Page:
The fact that we’re making movies in the Bay Area makes a huge difference. I really appreciate the luxury of living in the Bay Area.

You’re a dad, but in the Toy Story movies, Andy’s dad is conspicuously absent. Where is he?

Andy doesn’t have a dad. We’ve never specifically said where he is.

All of us have different ideas. Because we all have narratives in our mind, we’ve never said anything official and left that vague.

As a father yourself, does that bother you?

No. I was a child of divorce. My dad’s not gone, but was gone from my life in a big way from age 10 on. Everyone has their own experience. I don’t think you can rate one being better than any other.

What’s the best thing about working at Pixar?

It’s an honor to be a part of making these movies that will be around long after we’re gone. So much entertainment made in Hollywood is very disposable. We work very, very hard to make these movies and often have to make a lot of sacrifices in our personal lives. It does take some of the sting away that these movies are so highly regarded on a huge global stage. It’s very rewarding.

Did you always know you wanted to work in animation?

My father was an artist. I grew up in a household that appreciated art. I drew all the time, and thought I would do something in the arts. In high school, I got very fascinated with movies and set off on that path.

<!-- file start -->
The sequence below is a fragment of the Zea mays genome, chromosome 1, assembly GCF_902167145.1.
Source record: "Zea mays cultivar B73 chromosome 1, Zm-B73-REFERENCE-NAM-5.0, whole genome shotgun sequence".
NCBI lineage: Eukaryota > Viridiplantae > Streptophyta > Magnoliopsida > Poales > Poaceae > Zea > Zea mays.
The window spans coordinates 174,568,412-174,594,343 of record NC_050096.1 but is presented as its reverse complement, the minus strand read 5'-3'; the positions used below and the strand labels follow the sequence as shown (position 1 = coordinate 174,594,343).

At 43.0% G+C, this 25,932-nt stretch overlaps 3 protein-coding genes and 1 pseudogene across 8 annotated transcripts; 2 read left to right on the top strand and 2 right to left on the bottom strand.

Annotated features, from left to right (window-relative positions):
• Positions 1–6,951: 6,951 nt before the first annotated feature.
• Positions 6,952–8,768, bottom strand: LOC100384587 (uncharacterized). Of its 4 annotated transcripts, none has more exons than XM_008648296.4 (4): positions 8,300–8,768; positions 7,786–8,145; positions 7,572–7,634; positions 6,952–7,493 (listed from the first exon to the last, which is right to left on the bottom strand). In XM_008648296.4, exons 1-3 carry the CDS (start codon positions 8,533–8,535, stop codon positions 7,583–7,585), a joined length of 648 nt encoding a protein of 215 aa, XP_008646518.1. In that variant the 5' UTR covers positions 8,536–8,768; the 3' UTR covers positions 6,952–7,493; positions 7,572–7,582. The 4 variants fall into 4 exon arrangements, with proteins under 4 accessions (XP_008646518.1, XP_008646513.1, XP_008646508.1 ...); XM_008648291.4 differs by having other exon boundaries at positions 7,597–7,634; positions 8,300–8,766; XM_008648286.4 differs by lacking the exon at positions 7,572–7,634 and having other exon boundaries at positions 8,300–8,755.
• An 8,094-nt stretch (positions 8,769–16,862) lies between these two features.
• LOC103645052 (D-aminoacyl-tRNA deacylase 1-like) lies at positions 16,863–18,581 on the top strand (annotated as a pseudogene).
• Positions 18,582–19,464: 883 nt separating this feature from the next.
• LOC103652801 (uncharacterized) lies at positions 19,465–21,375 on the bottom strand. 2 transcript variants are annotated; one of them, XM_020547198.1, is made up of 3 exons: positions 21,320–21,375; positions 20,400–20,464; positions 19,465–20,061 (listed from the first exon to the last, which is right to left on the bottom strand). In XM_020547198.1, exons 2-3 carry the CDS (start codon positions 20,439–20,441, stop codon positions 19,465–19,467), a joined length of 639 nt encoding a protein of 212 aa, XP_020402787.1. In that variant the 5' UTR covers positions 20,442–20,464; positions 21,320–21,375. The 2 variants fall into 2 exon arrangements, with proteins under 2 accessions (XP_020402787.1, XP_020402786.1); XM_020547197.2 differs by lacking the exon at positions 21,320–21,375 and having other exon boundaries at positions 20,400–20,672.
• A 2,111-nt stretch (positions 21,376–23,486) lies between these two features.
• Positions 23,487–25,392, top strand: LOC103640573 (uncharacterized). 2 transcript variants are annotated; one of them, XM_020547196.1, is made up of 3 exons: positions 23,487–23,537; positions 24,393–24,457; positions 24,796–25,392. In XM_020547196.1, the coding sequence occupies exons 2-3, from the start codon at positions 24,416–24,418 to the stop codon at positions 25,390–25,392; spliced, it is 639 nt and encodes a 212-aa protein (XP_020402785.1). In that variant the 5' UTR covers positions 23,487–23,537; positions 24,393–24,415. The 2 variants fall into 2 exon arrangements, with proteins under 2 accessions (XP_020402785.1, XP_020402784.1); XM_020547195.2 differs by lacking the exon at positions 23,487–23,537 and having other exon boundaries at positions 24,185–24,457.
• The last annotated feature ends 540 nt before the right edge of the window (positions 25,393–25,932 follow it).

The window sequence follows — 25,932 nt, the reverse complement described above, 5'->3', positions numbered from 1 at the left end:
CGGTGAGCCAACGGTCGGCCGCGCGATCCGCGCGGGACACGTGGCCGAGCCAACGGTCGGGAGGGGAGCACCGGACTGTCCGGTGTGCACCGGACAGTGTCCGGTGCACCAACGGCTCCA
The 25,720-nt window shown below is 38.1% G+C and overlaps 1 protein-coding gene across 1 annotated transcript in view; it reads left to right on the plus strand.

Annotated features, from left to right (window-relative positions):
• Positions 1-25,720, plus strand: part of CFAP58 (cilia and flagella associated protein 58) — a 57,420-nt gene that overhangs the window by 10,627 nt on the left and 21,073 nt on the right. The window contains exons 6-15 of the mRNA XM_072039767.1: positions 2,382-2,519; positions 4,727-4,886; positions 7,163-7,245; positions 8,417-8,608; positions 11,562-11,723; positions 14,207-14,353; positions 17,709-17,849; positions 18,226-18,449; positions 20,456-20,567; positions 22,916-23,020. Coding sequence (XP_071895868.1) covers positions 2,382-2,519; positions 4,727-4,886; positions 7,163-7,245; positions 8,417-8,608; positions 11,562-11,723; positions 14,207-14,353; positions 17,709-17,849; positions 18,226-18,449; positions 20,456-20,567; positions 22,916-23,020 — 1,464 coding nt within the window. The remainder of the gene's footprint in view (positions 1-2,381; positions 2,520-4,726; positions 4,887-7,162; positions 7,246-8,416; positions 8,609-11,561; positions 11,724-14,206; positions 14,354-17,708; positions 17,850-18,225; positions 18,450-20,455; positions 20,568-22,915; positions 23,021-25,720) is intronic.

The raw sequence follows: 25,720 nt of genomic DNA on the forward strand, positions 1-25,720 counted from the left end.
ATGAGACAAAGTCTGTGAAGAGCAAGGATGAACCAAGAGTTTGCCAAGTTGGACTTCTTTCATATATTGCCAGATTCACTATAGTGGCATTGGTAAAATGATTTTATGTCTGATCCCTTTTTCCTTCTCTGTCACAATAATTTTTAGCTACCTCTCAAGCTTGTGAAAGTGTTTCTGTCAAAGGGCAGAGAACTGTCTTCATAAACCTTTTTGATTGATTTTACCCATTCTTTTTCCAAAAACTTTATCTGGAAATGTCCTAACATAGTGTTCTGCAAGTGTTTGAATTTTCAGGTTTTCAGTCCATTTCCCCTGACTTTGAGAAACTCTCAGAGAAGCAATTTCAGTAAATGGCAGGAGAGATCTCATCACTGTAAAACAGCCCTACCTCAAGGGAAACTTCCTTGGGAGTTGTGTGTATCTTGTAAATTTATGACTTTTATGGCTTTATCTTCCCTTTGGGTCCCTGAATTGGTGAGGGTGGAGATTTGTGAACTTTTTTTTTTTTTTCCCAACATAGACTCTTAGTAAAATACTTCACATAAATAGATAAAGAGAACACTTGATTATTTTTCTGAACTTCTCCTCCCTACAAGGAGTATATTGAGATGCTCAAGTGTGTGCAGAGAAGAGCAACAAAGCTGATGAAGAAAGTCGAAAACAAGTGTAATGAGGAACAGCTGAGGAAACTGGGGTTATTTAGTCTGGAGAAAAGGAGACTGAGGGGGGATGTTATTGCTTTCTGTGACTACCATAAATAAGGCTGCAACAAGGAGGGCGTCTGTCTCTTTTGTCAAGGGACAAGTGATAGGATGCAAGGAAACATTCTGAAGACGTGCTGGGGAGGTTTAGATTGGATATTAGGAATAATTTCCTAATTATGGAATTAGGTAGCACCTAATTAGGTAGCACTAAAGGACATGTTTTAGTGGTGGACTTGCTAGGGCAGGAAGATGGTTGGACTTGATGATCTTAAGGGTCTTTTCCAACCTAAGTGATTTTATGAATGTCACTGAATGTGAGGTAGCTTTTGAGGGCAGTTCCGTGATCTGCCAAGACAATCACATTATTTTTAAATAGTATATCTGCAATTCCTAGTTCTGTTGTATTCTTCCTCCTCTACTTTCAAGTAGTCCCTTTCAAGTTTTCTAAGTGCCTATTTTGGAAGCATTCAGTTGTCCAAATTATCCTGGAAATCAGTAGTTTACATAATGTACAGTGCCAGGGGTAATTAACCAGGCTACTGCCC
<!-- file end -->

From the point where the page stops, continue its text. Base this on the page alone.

What did your parents do to encourage your talents?

My mom supported me in everything I was interested in doing, my artwork, acting at the Cleveland (Ohio) Playhouse. She and my grandmother made sacrifices to get me there after school from way out in the country.

My family has always been very supportive, never tried to push me into anything, never said, ‘You need to get a real degree.’ I’ll be forever grateful to them for supporting me in that way.

What’s the favorite movie you’ve worked on?

It’s like if you asked me which of my three kids is my favorite. I could never choose.

I’ve worked harder on Toy Story 3 because I’m directing. I don’t think I could have cared more about the other films, but this one I have especially cared about. It has been all-consuming in my life.

Why has it been 11 years in the making?

It’s boring, contractual stuff, roadblocks that prevented the movie from being made. But when Disney bought Pixar, those cleared away.

We have been wanting to make it for years. But a funny thing happened along the way, thanks to the fact that we had all those problems. All of us filmmakers have grown up and matured and have been raising kids. And all those kids have been growing up.

We decided to set Toy Story 3 years later. Andy is heading off to college. I don’t think that’s a choice we would have made if we have made Toy Story 3 on the heels of Toy Story 2.

Kids who were little kids then are heading off to college or are in college now. It’s really emotionally resonant. Parents can’t wait to share this story and this world with younger kids who don’t know the other movies.

It’s kind of lucky how things turned out.

Do you have a favorite character?

I can relate to Woody in a lot of ways. He always has the best intentions and tries to be confident in his decisions, but he doesn’t always know what he’s talking about. That’s a very human trait.

How will you celebrate Father’s Day, two days after the movie opens?

I’m sure I will be spending Father’s Day with my children, with fingers crossed that Toy Story 3 will be doing well at the box office. Maybe we’ll even sneak off to a local theater to see it.

Janine DeFao is an associate editor at Bay Area Parent and mother of two.